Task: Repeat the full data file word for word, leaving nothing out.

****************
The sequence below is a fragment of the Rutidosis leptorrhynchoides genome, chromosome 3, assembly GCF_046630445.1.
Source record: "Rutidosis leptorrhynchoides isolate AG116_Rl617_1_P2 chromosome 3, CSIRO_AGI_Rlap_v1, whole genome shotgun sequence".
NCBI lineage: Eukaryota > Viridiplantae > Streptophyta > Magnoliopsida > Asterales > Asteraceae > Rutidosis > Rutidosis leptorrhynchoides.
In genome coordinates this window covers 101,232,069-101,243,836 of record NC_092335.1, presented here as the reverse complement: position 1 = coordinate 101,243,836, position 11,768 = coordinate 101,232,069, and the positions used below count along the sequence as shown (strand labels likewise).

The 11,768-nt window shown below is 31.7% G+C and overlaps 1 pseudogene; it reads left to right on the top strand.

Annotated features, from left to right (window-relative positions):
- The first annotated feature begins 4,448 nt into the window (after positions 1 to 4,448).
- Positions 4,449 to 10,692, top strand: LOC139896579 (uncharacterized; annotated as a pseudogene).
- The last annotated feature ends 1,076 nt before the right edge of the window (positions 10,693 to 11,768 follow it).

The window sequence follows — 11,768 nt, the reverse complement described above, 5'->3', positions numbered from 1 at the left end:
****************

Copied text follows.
The sequence below is a fragment of the Rutidosis leptorrhynchoides genome, chromosome 3, assembly GCF_046630445.1.
Source record: "Rutidosis leptorrhynchoides isolate AG116_Rl617_1_P2 chromosome 3, CSIRO_AGI_Rlap_v1, whole genome shotgun sequence".
NCBI lineage: Eukaryota > Viridiplantae > Streptophyta > Magnoliopsida > Asterales > Asteraceae > Rutidosis > Rutidosis leptorrhynchoides.
In genome coordinates this window covers 101,232,069-101,243,836 of record NC_092335.1, presented here as the reverse complement: position 1 = coordinate 101,243,836, position 11,768 = coordinate 101,232,069, and the positions used below count along the sequence as shown (strand labels likewise).

The 11,768-nt window shown below is 31.7% G+C and overlaps 1 pseudogene; it reads left to right on the top strand.

Annotated features, from left to right (window-relative positions):
- The first annotated feature begins 4,448 nt into the window (after positions 1 to 4,448).
- Positions 4,449 to 10,692, top strand: LOC139896579 (uncharacterized; annotated as a pseudogene).
- The last annotated feature ends 1,076 nt before the right edge of the window (positions 10,693 to 11,768 follow it).

The window sequence follows — 11,768 nt, the reverse complement described above, 5'->3', positions numbered from 1 at the left end: